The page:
2. I cut out a lamb shank from the red foam.  Then I cut apple pieces (for the apple sauce) out of the red and white foams.  I cut a piece of romaine lettuce from the green foam and then an onion from the yellow and green foam.  I then made a slice of boiled eggs from the yellow and white and ended with a white horseradish with greenery on top.  I didn’t trace the shapes or spend a great deal of time practicing them before I cut.  Craft foam is a fairly forgiving material and very easy to work with.

3. After I cut out all the pieces, I set my daughter up with a small cup of wet glue and a paintbrush and let her paste the foam pieces onto the circles.  Then I showed her the proper arrangement on the placemat so she could glue them herself.

I have a vision of practicing this Seder plate with my children every year, using other crafts to create the plate.  In this way, by the time they are old enough to be trusted with a beautiful ceramic plate, they will know what everything is for!

Have fun and enjoy your time with friends and family!

For further information:
This website is full of helpful information about the Seder plate, and also discusses how to properly perform a Seder and Passover dinner.

And check out here for the perfect Passover recipe for gefilte fish.

© 2012 – 2014, Sara Headley. All rights reserved.

More Great Stuff You'll Love:

Many Languages, One America: 25 Proud Bilingual Children

These kids make clear what language the U.S. speaks.

Breastfeeding Around the World

In photos and figures

How I Reclaimed My House from My Mother-in-Law

A whole year of arguing in the making


Sara Headley lives in northern New Mexico where she enjoys copious amounts of green chile. She is a homeschooling mom of three young girls. Sara taught first grade before becoming a stay-at-home mom. Sara loves crafting with (and without) her kids, though glitter still remains on the “naughty” list. Sewing, crochet, cooking, gardening and teaching are her passions…for now. Those might change later to something like philosophy, whitewater rafting and hat-making.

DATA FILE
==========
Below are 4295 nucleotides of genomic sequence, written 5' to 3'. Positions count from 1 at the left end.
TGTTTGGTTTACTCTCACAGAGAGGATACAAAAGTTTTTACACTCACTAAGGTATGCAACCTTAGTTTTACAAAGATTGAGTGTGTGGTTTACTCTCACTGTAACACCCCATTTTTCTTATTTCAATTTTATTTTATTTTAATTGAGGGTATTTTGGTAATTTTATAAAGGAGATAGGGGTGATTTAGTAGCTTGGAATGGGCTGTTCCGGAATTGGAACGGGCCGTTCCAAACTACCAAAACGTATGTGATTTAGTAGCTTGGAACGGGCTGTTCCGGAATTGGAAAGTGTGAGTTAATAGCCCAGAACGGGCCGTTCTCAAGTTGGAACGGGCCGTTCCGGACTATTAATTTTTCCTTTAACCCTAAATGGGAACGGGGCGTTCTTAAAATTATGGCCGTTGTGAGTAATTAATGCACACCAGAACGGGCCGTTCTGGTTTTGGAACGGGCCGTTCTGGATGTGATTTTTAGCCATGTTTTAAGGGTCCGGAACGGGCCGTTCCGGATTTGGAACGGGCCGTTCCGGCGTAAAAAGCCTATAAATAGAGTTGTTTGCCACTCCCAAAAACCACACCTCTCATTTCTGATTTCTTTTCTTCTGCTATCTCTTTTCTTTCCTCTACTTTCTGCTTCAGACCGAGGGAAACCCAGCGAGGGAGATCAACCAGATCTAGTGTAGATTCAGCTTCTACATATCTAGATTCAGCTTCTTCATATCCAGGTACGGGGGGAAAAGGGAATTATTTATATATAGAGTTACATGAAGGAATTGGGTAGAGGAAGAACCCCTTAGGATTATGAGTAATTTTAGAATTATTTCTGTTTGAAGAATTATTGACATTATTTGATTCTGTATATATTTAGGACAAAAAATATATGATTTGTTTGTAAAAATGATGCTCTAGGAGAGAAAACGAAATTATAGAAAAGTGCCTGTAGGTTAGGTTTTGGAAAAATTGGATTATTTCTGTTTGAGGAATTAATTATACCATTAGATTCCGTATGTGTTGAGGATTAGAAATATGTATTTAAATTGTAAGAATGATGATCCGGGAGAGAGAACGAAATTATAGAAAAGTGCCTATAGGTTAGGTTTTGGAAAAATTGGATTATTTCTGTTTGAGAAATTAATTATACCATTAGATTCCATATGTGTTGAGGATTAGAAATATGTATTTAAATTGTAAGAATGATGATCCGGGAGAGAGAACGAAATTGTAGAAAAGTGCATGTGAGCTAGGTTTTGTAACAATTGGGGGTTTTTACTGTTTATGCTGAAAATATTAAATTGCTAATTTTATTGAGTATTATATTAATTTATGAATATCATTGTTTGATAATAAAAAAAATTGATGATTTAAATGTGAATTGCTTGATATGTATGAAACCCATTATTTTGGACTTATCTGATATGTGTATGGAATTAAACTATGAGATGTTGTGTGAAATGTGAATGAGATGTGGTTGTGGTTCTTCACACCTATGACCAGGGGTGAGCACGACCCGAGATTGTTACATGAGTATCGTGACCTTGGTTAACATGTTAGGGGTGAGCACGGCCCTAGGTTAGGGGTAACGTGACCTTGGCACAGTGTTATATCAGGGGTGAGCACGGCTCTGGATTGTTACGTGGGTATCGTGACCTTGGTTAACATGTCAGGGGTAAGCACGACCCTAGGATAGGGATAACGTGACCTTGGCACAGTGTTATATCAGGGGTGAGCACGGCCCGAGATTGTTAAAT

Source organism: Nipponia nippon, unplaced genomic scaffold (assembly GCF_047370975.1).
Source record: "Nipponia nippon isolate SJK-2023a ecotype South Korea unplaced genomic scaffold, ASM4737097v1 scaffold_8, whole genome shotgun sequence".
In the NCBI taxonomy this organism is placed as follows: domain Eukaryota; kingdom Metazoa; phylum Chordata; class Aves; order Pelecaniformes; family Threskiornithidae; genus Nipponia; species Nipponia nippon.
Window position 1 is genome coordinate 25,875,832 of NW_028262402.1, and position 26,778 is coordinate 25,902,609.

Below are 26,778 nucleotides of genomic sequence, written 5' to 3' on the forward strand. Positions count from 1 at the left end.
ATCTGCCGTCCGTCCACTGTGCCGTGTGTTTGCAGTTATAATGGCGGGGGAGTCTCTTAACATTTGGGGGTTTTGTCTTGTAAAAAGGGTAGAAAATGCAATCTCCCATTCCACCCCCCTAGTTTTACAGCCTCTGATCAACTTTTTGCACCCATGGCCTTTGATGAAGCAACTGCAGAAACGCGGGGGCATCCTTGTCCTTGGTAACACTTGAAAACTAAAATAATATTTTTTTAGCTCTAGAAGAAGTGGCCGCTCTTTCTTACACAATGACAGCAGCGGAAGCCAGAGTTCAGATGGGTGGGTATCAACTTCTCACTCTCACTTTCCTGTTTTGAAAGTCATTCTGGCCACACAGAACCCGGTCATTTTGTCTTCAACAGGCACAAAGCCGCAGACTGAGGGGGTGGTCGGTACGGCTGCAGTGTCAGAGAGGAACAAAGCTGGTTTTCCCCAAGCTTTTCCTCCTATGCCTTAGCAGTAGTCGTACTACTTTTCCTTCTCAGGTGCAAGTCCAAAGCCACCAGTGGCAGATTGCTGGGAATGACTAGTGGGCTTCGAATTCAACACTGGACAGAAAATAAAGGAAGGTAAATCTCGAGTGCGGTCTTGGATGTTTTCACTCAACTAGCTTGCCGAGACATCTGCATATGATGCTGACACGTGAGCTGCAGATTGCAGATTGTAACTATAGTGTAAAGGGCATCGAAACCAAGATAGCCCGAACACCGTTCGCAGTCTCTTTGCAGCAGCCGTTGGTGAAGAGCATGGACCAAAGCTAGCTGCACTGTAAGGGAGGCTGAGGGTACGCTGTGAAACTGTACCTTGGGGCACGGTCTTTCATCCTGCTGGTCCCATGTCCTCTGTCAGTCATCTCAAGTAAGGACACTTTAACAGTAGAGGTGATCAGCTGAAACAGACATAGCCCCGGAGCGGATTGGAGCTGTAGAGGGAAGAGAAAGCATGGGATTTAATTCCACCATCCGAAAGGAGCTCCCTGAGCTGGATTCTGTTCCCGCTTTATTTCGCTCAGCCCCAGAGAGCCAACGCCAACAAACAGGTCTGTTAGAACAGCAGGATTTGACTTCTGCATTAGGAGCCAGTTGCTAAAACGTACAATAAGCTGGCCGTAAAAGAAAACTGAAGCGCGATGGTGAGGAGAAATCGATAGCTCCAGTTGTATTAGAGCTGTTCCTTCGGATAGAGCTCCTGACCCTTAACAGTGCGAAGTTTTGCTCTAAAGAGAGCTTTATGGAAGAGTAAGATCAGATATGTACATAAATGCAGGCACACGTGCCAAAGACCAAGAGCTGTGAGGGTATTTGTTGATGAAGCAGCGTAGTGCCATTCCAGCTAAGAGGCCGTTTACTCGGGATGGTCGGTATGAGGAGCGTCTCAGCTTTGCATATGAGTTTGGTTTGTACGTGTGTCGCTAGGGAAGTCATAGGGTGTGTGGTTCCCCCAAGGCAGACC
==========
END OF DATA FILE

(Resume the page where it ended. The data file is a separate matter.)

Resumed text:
Leave us a comment!

  1. CommentsSeder Placemats - The Squishable Baby   |  Saturday, 23 March 2013 at 8:15 pm

    […] would learn the Jewish tradition of Passover.  First and foremost,  I want to thank Stephanie at InCultureParent for helping me and answering all of my […]

  2. CommentsFun Passover activities for kids | OnlineShoppingReport   |  Monday, 25 March 2013 at 12:43 pm

    […] Prefer more practical crafts? Make these Seder placemats. […]

  3. CommentsInCultureParent | After Her Husband’s Tragic Death, She Embraced a Religion and Culture Not Her Own   |  Tuesday, 01 July 2014 at 9:56 am

    […] Jewish. She celebrates Jewish festivities when her in-laws visit. My family experienced our first Passover seder at Yuki’s when her mother-in-law came to […]

  4. CommentsA Seder to remember… 10 ways to have an awesome Passover |   |  Tuesday, 31 March 2015 at 2:58 pm

    […] place mat to the kids places. They can make their own before the big meal like this adorable one here on or create one for play like the felt plates found […]